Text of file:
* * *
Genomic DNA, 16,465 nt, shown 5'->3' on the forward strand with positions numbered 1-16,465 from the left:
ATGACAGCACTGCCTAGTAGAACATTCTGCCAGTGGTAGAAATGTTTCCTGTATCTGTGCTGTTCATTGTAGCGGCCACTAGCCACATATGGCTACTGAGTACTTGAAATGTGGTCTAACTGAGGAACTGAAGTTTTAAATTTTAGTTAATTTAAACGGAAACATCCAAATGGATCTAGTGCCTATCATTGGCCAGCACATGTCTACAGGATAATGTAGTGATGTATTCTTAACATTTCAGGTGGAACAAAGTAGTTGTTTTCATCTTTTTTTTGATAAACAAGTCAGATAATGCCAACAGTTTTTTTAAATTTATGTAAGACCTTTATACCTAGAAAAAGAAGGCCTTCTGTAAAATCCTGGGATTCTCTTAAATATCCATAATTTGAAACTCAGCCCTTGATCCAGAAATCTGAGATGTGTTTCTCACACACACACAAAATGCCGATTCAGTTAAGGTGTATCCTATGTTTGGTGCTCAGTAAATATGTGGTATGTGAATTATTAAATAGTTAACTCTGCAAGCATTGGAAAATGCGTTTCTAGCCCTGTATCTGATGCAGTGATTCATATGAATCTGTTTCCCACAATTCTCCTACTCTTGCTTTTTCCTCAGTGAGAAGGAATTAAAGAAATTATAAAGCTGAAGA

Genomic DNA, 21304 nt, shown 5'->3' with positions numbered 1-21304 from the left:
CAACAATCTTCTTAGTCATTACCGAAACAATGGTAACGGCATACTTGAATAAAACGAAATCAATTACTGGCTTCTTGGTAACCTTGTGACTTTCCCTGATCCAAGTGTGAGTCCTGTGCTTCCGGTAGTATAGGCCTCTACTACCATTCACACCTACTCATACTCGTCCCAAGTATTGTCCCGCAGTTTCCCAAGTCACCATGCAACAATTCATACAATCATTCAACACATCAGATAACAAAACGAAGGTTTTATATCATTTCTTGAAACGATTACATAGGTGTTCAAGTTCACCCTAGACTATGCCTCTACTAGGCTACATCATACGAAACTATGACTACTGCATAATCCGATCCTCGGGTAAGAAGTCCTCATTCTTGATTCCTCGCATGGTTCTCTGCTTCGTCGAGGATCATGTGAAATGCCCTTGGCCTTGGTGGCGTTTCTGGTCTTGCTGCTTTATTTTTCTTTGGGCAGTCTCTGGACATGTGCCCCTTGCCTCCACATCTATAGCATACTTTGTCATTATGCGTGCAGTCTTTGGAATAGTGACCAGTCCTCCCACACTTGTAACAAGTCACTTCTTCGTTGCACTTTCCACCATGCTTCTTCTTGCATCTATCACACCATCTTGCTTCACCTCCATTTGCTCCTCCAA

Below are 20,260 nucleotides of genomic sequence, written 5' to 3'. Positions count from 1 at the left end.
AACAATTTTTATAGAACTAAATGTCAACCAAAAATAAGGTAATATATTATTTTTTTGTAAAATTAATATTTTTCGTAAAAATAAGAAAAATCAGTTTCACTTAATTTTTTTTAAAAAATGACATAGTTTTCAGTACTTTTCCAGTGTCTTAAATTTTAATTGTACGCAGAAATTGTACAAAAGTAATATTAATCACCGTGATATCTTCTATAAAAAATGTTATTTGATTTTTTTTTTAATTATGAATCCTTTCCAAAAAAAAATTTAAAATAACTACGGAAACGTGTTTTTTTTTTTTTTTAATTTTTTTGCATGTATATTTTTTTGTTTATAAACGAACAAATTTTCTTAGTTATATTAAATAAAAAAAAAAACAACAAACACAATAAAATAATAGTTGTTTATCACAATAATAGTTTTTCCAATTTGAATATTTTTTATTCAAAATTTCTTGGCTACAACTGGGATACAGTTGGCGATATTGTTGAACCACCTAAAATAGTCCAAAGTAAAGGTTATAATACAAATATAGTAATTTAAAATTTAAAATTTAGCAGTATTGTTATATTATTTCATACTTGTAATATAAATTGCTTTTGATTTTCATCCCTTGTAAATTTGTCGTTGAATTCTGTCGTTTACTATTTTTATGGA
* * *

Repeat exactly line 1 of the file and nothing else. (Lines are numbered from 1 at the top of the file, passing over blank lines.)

Genomic DNA, 16,465 nt, shown 5'->3' on the forward strand with positions numbered 1-16,465 from the left: